The Food Systems Network (FSN) is comprised of students, faculty, and community partners whose research/work focuses on one of the many aspects of the food system. The overall goal of this network is to increase collaboration and interdisciplinary conversations about critical problems facing our food system locally and globally. To get involved or for more information, please contact any one of the network’s Co-Founders below.
Amber A. Heckelman:
Ph.D. Candidate, Integrated Studies in Land & Food Systems
Ph.D. Student, Institute for Resources, Environment and Sustainability
Laura Castrejon Violante:
Ph.D. Student, Interdisciplinary Studies
M.Sc. Student, Integrated Studies in Land and Food Systems
The Global Health Network supports the development of a broad and inclusive conception of global health that improves individual well-being in ways that are just, equitable and sustainable. The network’s interdisciplinary approach looks within and beyond health sciences and emphasizes transnational issues, determinants and solutions.
Learn more: http://blogs.ubc.ca/globalhealth/
The Global Indigenous Politics and Settler Colonial Studies Graduate Student Collective (GIPC) provides a space for Indigenous and non-Indigenous scholars to engage in issues related to Indigenous self-determination and decolonization. Our goal is to generate collective and critical thinking around topics such as:
With the goal of fostering a deeper engagement with these issues at the Liu Institute and at UBC more broadly, we plan and hold workshops, conferences, reading groups, and community events for both academic and public audiences. We also aim to respond to pressing issues by collaborating on op-eds, reports, and community-led initiatives. In this, we engage critically with questions around building academic-community alliances and the role of research in advancing self-determination. As a multi-disciplinary network, we approach decolonization from a local and global perspective, and prioritize activities that have a public impact.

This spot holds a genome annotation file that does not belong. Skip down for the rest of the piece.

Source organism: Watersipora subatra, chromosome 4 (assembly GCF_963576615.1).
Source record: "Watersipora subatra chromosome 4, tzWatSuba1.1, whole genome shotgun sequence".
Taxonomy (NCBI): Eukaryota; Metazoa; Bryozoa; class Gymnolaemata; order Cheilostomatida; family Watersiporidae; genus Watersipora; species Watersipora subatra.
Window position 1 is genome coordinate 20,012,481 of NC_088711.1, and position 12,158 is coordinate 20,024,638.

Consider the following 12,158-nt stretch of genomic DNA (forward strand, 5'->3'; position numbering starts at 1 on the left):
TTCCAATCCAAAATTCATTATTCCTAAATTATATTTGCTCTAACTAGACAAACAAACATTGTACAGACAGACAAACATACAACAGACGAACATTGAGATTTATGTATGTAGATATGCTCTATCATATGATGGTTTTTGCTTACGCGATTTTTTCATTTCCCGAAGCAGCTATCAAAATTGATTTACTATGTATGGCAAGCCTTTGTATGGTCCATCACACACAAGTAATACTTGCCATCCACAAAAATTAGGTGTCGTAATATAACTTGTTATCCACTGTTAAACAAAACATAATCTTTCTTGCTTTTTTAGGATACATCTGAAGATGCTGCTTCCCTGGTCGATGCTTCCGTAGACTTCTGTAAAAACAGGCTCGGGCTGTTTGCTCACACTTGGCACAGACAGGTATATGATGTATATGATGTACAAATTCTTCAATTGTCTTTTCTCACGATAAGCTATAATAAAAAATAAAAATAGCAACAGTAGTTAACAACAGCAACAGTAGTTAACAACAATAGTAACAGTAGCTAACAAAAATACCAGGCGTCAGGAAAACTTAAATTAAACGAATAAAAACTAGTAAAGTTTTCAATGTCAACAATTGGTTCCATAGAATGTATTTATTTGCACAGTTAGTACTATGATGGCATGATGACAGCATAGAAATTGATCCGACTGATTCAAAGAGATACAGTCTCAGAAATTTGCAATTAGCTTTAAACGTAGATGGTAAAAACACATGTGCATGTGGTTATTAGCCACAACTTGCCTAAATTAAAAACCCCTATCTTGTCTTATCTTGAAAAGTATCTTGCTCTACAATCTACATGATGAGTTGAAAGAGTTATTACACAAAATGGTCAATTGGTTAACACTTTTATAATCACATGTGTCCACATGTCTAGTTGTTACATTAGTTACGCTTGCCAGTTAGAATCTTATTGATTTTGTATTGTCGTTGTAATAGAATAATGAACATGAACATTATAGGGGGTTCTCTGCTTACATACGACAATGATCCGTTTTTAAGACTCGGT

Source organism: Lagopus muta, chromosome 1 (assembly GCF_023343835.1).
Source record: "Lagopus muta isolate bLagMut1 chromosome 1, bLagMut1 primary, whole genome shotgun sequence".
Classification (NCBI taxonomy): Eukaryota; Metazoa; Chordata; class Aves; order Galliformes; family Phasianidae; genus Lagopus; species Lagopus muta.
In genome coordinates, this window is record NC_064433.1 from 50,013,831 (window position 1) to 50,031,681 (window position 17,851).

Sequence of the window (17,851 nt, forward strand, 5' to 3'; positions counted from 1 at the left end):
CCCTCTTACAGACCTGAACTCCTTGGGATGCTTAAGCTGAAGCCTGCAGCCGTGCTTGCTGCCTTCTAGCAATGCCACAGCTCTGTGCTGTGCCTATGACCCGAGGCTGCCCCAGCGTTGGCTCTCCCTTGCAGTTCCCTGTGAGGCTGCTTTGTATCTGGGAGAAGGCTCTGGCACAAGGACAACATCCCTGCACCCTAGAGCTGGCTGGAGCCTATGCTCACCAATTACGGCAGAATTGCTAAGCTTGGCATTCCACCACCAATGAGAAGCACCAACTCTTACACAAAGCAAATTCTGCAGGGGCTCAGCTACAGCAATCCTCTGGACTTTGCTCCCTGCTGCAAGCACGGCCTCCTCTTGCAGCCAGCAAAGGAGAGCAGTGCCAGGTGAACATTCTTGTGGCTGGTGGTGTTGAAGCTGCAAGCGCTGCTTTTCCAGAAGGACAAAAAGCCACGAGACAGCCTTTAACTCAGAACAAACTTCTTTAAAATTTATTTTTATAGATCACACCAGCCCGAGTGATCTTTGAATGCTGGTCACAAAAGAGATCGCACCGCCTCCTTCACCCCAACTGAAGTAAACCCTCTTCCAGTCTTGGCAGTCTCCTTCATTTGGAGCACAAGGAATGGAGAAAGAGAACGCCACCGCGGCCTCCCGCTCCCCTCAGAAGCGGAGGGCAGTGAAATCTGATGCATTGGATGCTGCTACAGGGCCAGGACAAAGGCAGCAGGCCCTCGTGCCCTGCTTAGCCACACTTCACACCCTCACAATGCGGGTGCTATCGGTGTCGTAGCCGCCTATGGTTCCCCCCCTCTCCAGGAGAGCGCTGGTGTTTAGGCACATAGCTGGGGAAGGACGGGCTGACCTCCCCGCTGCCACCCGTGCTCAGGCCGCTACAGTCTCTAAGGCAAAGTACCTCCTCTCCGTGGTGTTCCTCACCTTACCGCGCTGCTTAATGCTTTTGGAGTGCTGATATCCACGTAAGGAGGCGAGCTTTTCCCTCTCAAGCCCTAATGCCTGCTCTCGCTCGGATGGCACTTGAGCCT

Contact Emma Feltes for details: email@example.com
The Working Group on Latin America and the Global explores the relationship between Latin America and broader global forces. In addition to examining how large-scale processes have shaped and even constituted Latin America, the group considers how Latin America has influenced and inspired events elsewhere in the world.
Contact Juan Felipe Hernandez for details: firstname.lastname@example.org
Learn more: http://blogs.ubc.ca/latamglobal/
Africa is transforming as the continent addresses various global issues. Stakeholders continue to discuss and shape this transformation through diverse platforms.
Liu Institute Network for Africa (LINA) has been formed to be a diasporic, scholarly platform, operating from UBC that contributes to the discussion from a multidisciplinary perspective. We aim to create an active forum for research on global issues as applicable to Africa and the rest of the world. Relevant activities will include among others facilitated dialogues, (conferences, workshops, seminars, etc.) and print (working papers, periodic volumes, etc.). Hopefully, this initiative will contribute to shaping Africa’s transformation through high-impact academic and community research that has relevant policy significance.